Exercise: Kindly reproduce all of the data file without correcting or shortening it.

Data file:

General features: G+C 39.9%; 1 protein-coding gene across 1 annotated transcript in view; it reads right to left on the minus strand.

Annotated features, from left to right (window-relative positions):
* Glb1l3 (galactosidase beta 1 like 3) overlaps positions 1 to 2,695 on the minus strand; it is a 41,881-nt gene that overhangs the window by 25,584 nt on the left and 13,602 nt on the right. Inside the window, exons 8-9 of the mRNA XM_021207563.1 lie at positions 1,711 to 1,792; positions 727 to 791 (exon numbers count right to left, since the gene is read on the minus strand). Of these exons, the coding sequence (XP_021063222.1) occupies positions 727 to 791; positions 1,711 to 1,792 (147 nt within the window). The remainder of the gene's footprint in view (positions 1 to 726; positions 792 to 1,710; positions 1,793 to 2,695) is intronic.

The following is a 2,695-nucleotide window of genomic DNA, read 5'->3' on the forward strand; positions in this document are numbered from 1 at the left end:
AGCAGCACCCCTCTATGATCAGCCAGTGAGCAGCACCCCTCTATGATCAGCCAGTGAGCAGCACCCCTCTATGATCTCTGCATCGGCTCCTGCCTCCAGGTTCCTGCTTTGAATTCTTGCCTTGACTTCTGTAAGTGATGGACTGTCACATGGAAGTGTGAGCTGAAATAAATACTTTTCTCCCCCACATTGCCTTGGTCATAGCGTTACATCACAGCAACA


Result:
General features: G+C 39.9%; 1 protein-coding gene across 1 annotated transcript in view; it reads right to left on the minus strand.

Annotated features, from left to right (window-relative positions):
* Glb1l3 (galactosidase beta 1 like 3) overlaps positions 1 to 2,695 on the minus strand; it is a 41,881-nt gene that overhangs the window by 25,584 nt on the left and 13,602 nt on the right. Inside the window, exons 8-9 of the mRNA XM_021207563.1 lie at positions 1,711 to 1,792; positions 727 to 791 (exon numbers count right to left, since the gene is read on the minus strand). Of these exons, the coding sequence (XP_021063222.1) occupies positions 727 to 791; positions 1,711 to 1,792 (147 nt within the window). The remainder of the gene's footprint in view (positions 1 to 726; positions 792 to 1,710; positions 1,793 to 2,695) is intronic.

The following is a 2,695-nucleotide window of genomic DNA, read 5'->3' on the forward strand; positions in this document are numbered from 1 at the left end:
AGCAGCACCCCTCTATGATCAGCCAGTGAGCAGCACCCCTCTATGATCAGCCAGTGAGCAGCACCCCTCTATGATCTCTGCATCGGCTCCTGCCTCCAGGTTCCTGCTTTGAATTCTTGCCTTGACTTCTGTAAGTGATGGACTGTCACATGGAAGTGTGAGCTGAAATAAATACTTTTCTCCCCCACATTGCCTTGGTCATAGCGTTACATCACAGCAACA